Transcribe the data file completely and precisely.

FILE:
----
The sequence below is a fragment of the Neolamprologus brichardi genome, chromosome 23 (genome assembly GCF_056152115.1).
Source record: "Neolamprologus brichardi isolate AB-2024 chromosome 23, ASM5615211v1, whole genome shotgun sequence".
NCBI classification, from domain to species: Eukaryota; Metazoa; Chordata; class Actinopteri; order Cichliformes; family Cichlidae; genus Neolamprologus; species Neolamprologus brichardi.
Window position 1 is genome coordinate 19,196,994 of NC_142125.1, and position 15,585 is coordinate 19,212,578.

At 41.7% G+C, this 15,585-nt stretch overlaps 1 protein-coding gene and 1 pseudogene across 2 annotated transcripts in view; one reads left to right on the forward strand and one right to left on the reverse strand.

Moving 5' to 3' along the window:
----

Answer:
The sequence below is a fragment of the Neolamprologus brichardi genome, chromosome 23 (genome assembly GCF_056152115.1).
Source record: "Neolamprologus brichardi isolate AB-2024 chromosome 23, ASM5615211v1, whole genome shotgun sequence".
NCBI classification, from domain to species: Eukaryota; Metazoa; Chordata; class Actinopteri; order Cichliformes; family Cichlidae; genus Neolamprologus; species Neolamprologus brichardi.
Window position 1 is genome coordinate 19,196,994 of NC_142125.1, and position 15,585 is coordinate 19,212,578.

At 41.7% G+C, this 15,585-nt stretch overlaps 1 protein-coding gene and 1 pseudogene across 2 annotated transcripts in view; one reads left to right on the forward strand and one right to left on the reverse strand.

Moving 5' to 3' along the window: